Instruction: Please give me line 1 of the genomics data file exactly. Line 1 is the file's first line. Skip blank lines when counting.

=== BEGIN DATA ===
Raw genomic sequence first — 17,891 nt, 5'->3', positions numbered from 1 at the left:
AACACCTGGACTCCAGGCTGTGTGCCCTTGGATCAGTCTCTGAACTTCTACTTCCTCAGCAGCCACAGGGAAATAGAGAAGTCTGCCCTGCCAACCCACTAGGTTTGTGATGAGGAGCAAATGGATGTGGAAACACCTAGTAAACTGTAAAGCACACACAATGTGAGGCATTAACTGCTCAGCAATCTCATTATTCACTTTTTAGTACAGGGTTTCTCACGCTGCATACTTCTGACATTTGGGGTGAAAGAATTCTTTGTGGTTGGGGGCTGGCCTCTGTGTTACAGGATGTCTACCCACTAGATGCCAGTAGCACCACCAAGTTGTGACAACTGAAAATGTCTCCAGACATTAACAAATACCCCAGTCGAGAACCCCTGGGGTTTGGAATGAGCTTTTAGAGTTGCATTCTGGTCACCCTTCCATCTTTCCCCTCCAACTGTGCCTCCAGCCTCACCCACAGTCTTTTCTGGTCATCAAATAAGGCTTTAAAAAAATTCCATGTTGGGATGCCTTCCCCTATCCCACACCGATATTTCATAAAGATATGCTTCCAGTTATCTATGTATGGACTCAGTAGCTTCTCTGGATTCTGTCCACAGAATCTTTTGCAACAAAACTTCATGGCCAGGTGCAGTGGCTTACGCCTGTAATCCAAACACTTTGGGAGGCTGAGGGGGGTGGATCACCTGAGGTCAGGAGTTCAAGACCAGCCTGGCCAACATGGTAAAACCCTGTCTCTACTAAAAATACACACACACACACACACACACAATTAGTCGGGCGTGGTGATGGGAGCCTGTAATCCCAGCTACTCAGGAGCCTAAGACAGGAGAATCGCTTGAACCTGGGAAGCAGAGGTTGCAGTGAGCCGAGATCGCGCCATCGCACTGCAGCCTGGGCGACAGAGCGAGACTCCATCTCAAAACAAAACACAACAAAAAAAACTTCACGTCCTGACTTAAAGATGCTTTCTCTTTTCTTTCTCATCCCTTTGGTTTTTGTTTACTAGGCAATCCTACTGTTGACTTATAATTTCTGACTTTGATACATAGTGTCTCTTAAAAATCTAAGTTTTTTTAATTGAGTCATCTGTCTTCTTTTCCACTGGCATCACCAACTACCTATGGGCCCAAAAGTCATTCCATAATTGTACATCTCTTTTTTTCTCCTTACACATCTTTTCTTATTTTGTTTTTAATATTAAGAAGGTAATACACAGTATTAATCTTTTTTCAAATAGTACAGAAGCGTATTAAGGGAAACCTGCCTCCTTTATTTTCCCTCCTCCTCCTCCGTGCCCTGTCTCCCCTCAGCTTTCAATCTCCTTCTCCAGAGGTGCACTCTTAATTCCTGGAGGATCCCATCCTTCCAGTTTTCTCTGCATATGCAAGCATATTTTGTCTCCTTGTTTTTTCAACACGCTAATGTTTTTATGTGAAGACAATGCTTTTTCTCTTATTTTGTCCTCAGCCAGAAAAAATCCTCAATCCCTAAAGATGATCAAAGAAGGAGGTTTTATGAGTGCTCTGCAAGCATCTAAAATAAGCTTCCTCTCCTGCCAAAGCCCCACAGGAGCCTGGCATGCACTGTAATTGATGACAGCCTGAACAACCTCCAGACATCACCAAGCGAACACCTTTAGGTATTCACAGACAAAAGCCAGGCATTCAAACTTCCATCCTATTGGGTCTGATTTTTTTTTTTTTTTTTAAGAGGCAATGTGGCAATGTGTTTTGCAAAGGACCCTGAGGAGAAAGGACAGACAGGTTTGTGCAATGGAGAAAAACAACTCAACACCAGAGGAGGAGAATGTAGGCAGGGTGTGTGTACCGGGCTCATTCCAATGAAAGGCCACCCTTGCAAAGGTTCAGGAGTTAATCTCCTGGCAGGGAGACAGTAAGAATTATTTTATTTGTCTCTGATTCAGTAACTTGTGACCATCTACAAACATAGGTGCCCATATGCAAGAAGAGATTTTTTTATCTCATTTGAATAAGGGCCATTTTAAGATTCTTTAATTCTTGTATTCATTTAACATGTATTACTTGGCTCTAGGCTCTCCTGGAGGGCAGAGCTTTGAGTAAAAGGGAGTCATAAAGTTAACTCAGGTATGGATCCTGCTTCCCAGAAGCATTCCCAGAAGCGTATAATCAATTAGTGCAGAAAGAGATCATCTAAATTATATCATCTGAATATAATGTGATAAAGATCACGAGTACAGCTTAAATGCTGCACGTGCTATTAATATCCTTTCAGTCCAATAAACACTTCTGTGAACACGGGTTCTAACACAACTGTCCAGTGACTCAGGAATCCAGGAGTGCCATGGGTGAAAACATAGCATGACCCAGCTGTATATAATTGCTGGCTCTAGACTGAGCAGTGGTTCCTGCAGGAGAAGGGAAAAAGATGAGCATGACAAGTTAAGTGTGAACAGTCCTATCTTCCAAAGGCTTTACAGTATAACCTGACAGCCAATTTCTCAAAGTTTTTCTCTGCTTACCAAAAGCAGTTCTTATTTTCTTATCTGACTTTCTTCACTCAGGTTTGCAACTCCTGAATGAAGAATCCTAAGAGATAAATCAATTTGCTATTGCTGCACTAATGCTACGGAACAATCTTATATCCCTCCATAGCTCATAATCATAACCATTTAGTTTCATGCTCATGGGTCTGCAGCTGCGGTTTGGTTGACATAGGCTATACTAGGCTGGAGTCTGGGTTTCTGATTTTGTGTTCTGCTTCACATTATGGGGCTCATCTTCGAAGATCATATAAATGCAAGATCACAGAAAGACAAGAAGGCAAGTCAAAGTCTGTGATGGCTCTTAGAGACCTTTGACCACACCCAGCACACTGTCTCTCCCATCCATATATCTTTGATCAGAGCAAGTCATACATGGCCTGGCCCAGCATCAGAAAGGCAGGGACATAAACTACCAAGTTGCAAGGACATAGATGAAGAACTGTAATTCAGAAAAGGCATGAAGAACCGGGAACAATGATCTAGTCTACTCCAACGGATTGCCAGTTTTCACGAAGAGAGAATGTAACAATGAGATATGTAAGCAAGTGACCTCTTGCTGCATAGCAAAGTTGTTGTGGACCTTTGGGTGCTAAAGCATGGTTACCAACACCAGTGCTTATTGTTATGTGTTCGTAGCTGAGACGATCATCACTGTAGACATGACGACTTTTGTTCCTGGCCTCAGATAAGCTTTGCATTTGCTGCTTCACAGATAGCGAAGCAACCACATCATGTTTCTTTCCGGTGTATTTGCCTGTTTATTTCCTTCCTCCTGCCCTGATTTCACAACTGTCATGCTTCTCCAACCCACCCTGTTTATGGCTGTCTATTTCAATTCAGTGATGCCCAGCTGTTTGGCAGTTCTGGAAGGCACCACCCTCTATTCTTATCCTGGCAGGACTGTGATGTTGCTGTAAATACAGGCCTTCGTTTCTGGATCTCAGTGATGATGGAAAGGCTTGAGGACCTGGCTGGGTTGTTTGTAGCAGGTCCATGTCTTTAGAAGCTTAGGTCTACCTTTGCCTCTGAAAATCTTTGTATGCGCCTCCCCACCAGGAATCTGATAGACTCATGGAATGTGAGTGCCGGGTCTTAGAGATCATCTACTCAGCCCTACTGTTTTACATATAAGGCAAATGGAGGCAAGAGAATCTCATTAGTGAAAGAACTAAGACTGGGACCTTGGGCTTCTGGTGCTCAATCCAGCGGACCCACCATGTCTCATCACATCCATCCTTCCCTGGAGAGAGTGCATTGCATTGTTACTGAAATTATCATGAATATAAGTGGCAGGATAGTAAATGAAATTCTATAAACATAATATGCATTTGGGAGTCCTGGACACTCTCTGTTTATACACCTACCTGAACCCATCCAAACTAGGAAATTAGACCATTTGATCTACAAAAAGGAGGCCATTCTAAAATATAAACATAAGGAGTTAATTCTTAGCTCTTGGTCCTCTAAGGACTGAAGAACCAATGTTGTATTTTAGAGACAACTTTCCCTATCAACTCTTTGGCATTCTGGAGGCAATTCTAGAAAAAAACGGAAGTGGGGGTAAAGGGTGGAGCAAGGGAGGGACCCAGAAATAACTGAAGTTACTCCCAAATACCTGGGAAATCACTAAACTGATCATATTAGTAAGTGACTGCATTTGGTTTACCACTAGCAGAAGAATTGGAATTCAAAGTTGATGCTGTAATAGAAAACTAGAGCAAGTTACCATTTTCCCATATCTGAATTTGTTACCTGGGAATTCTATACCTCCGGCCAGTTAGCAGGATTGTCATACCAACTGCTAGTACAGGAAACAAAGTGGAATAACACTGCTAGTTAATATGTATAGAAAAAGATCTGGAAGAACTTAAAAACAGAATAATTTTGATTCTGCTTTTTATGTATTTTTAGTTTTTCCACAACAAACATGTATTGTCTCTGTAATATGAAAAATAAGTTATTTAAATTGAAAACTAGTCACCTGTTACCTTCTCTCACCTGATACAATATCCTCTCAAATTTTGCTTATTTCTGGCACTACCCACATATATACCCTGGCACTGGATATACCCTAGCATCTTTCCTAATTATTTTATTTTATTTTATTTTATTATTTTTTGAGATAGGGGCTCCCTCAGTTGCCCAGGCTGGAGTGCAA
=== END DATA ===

Raw genomic sequence first — 17,891 nt, 5'->3', positions numbered from 1 at the left: